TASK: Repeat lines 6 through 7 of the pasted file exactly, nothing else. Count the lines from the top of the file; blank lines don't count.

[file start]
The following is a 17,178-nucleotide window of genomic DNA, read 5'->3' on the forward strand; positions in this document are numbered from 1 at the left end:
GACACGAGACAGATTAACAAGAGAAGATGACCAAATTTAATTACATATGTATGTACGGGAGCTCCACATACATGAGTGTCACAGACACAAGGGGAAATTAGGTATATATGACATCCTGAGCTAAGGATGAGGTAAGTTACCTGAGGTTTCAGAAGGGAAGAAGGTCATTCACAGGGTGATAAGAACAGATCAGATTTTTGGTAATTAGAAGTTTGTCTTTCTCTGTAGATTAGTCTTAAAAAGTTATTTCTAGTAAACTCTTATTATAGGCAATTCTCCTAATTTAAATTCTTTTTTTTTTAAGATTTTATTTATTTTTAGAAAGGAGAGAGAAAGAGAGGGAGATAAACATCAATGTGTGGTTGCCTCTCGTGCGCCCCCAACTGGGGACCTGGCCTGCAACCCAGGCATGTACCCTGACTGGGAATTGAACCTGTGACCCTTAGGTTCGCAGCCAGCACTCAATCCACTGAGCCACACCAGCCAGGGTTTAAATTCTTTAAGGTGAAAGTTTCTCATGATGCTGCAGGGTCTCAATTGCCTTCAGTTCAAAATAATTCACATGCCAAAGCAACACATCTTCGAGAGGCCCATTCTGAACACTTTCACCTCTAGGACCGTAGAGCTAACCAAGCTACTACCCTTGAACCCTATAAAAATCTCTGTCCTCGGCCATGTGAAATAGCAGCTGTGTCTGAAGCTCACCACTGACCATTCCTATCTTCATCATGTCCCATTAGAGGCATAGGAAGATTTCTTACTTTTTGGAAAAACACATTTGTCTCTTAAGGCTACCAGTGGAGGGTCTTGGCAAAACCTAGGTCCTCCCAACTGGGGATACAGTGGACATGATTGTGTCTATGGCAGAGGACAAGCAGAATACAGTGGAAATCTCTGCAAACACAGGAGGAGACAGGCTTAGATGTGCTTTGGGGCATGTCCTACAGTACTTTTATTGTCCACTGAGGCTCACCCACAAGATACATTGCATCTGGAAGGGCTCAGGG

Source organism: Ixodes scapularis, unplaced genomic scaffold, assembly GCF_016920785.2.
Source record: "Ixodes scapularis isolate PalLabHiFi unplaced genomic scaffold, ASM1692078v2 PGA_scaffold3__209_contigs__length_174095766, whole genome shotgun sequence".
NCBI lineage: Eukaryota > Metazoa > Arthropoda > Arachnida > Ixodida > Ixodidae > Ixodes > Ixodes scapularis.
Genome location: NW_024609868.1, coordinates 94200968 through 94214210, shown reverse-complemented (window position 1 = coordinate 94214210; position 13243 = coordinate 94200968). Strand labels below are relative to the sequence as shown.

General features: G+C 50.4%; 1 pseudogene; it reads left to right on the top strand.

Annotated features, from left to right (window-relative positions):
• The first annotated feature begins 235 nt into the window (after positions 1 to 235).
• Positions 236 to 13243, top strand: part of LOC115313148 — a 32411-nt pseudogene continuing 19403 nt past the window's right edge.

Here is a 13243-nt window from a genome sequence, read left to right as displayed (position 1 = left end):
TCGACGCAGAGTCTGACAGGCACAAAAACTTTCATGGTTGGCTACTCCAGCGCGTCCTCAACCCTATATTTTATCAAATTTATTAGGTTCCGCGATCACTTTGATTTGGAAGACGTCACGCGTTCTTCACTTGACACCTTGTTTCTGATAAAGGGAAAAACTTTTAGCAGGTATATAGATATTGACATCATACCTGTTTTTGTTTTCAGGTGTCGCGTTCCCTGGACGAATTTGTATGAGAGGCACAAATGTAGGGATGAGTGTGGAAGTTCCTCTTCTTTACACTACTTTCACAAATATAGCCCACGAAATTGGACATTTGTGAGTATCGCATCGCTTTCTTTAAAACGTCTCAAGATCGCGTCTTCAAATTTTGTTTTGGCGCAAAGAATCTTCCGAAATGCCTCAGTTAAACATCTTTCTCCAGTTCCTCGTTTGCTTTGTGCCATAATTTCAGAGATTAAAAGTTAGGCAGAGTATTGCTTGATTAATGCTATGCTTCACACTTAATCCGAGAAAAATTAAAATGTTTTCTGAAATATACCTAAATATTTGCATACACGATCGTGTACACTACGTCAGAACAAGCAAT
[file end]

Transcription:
Genome location: NW_024609868.1, coordinates 94200968 through 94214210, shown reverse-complemented (window position 1 = coordinate 94214210; position 13243 = coordinate 94200968). Strand labels below are relative to the sequence as shown.

General features: G+C 50.4%; 1 pseudogene; it reads left to right on the top strand.